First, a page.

Studio monorails like the Cambos are fine cameras, but not for hiking/backpacking. I'll suggest that in the field, they're best suited for shooting out of the back of a car.
    And as Brett Weston famously said, "if it's more than fifty yards from the car, it'd not photogenic". Ha!

  5. #5

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    Re: Cambo SC v SCX

    Fixed rail monorail camera are difficult to deal with if they need to be transported to a foto location or used in a setting that is not stable. In the bigger picture, the view camera is of much lesser importance than your image making goals, needs and what optics are required to meet these needs. This is why a modular monorail view camera has many, many advantages over a fixed rail monorail camera. As your needs and abilities develop and grow using the view camera, so will the demands, expectations and needs from any given view camera ... grow. What might appear to be an ideal view camera now might become a serious limitation in the future.. This does bring up the question of interest, commitment and passion for making images with a view camera.. If there is a very real long term possibility of continuing to make images with a view camera well into your future, best to consider investing in a modular system that meets your needs today and unforeseen needs in the future.. Suggest considering the Sinar system, as previously discussed.
    https://www.largeformatphotography.i...ar-Norma-(4x5)

    Having used a view camera for decades under many, many, many varied conditions, image making needs and much more, the tolerance for a lesser capable modular view camera system is simply not tolerated. That said, due to a physical injury incident over a year ago, parked for now the 5x7 Sinar Norma, now using a smaller and in many ways less capable Linhof Technikardan 23s. it is a physically smaller and easier view camera to deal with. 120 roll film is smaller and easier to deal with compared to film holders. The Technikardan has full, accurate/precise camera movements front and rear, telescopic rail system is stable enough (no where near as stable as the Sinar) for the set of lenses (38mm to 500mm) and image making conditions. It lives in a case that has been adapted for ease of use, access and transport by rolling cart.. No possible way I'm going to carry a view camera and all related to making images with a view camera... any view camera. And no, light weigh field folder are not for me.. having owned and used quite a number of them over the decades...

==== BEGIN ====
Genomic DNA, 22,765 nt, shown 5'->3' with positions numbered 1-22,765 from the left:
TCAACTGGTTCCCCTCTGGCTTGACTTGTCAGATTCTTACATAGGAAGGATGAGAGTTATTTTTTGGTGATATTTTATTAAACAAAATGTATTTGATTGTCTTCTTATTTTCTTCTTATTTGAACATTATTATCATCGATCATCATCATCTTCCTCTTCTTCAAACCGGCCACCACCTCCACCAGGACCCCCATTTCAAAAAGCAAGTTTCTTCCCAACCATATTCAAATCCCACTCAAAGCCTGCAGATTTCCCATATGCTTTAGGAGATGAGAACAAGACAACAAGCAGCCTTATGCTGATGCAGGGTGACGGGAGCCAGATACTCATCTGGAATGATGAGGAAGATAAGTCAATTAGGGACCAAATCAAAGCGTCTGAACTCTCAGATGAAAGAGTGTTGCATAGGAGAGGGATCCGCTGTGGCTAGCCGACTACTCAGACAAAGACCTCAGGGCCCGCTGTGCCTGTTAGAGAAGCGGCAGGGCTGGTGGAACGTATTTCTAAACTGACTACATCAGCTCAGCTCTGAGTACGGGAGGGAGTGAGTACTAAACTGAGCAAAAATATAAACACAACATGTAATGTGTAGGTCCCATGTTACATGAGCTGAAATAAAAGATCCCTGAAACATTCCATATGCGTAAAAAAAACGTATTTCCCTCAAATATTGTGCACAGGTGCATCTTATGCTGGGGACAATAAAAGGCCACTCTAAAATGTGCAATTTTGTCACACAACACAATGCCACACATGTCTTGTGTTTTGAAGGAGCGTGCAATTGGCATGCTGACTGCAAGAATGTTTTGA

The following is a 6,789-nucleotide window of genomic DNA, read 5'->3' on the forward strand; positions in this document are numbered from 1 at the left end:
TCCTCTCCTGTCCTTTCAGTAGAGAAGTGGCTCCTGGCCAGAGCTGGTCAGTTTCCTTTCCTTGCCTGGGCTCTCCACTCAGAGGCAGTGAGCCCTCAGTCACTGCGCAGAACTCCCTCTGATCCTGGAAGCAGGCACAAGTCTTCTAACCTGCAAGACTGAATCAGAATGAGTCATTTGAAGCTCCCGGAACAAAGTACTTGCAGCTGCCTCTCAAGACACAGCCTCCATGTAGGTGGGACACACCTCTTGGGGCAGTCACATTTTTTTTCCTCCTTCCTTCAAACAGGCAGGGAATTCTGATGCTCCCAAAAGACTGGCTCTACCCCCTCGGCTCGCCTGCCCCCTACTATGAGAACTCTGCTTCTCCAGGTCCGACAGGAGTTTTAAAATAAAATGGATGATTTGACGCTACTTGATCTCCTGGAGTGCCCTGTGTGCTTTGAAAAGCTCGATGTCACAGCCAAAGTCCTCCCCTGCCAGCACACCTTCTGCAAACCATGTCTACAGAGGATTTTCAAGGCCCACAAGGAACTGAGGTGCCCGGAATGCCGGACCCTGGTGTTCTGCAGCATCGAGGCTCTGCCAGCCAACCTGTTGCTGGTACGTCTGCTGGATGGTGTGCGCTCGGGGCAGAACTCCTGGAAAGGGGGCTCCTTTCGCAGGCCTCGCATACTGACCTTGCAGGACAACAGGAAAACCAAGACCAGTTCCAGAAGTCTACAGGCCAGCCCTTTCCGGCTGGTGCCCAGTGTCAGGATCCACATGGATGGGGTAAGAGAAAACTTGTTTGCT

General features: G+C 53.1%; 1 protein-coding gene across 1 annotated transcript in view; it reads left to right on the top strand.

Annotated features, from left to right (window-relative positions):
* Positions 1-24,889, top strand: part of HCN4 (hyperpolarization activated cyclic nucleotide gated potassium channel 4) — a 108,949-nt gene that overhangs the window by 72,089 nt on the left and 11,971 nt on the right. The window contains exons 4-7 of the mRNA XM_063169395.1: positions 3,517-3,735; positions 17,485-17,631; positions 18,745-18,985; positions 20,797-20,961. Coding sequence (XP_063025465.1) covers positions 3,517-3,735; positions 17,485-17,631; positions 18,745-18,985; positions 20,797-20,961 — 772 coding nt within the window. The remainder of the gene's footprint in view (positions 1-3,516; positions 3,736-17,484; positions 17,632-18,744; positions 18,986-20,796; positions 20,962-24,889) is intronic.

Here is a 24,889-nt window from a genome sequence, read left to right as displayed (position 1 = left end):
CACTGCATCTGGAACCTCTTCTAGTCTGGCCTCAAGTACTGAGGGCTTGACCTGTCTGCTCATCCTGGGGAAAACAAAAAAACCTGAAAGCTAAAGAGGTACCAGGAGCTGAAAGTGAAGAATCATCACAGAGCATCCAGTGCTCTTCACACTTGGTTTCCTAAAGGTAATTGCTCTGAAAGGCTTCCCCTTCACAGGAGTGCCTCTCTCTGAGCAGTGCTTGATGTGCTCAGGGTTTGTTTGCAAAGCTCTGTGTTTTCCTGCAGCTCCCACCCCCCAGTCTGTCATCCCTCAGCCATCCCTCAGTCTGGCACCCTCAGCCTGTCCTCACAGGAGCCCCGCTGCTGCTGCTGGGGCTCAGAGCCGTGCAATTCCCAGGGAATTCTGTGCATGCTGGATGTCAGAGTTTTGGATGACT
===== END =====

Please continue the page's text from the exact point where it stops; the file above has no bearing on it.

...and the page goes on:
This is what the TK23s in case looks like..
    Click image for larger version. 

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    TK23s travels locked in the case on a modified Hasselblad quick release coupler. Flip the coupler release frees the TK23s and goes on the set up tripod. This takes seconds to accomplish. Add the lens as needed or a lens can stay on the TK23s locked in the case. The most often used accessories are held in place with an elastic band for ease of access and storage. Given how the many set up and take down cycles could happen as images are made any means to reduce setup access and storage of camera and required accessories are a very real plus in many ways.